We Know We Belong to the Land - A Hundred Years of Oklahoma and the Congress
Approaching the Millennium
Congress sought to strengthen its institutional voice in the country’s affairs. Because Congress readily approximates American society where alliances shift as frequently as issues, efforts to find common ground became harder. The age of the member of Congress as political entrepreneur arrived. New efforts at reform and personal ethics combined with attempts to bring the legislative branch into parity with the executive branch. Differing House and Senate views on reform hampered the process, and partisanship sharpened its edge. A Republican prevalence in the White House continued, as did a seemingly permanent Democratic House majority. Popular opinion of Congress declined after the resignation in close succession of the Majority Whip and Speaker of the House and the investigation of a variety of improprieties of members of both parties in both houses. While the public approved of the individual representative or senator, it did not share that regard with the collective Congress. This view—whether exhibiting an inherent American preference for the individual over the group or a more modern trait in our history—represented perhaps the foremost obstacle for Congress.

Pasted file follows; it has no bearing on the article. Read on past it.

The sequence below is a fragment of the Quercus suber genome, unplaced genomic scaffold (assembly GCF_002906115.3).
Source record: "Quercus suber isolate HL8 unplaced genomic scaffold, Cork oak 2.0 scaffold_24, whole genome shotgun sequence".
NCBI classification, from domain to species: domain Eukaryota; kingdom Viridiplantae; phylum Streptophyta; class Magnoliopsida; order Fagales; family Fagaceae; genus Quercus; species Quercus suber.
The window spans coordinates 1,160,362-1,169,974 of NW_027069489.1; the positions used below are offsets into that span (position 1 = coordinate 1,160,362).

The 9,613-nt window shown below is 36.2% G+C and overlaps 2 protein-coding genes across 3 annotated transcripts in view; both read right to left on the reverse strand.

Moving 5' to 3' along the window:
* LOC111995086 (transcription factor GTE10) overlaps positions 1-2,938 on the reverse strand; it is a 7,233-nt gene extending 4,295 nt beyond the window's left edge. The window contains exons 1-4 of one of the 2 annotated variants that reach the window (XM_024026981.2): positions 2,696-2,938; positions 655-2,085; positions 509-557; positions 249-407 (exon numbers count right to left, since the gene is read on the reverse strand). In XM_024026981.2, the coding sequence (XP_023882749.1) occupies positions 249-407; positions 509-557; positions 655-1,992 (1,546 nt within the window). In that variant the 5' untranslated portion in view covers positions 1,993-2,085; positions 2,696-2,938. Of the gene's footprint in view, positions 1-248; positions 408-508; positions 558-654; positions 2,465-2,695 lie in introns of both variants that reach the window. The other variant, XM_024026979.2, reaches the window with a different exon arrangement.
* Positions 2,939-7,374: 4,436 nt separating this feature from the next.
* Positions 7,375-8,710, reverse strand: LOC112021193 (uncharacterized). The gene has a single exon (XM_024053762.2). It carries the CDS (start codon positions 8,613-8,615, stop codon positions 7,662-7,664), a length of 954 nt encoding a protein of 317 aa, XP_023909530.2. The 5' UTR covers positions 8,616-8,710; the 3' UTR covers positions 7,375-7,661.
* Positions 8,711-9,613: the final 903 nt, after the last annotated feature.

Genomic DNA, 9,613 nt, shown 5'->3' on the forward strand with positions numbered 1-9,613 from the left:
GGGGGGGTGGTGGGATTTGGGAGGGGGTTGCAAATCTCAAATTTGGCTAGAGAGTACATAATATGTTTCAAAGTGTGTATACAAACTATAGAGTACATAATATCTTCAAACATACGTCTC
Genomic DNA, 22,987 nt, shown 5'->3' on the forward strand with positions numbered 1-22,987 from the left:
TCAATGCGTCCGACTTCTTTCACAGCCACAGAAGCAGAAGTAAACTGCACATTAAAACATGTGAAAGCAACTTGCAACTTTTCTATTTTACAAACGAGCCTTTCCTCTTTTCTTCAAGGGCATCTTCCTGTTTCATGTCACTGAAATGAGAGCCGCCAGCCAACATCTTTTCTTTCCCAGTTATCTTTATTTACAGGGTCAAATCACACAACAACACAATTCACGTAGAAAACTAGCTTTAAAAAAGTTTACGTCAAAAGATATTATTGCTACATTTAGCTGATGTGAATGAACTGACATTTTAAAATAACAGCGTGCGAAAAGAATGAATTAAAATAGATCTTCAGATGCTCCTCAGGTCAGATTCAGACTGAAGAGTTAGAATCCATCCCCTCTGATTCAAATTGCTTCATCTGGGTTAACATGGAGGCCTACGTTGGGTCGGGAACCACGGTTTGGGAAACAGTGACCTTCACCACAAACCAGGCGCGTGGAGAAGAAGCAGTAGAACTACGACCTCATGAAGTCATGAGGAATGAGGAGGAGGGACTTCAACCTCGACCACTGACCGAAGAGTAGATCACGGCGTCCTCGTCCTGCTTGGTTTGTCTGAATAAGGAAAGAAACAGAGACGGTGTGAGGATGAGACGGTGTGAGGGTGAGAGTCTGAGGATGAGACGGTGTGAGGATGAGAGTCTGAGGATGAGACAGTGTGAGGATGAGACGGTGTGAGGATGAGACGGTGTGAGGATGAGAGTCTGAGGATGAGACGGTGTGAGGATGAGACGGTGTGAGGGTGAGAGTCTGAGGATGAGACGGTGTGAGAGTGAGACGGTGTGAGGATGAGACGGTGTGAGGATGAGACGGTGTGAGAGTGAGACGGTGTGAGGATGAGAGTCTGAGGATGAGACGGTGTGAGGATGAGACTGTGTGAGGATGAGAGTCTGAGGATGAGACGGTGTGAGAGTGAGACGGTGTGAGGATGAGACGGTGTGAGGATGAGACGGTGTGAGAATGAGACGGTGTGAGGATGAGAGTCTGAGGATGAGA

Mickey Edwards and Dewey Bartlett
Senator Dewey F. Bartlett (right) pins an OKIE pin on Mickey Edwards (R-OK, 1977-1992). One of the leading members of the GOP during his service in the Congress, Edwards espoused the “party line” on defense, the market economy, and culture.  However, he was not the believer in executive power that most conservatives were.  Indeed, it was written shortly before Edwards left Washington that he was “a dissenter among dissenters, with an eye on a future when today’s dissenters may be the majority.” 



Copyright © 2007 Carl Albert Center at the University of Oklahoma
Last Modified 04/05
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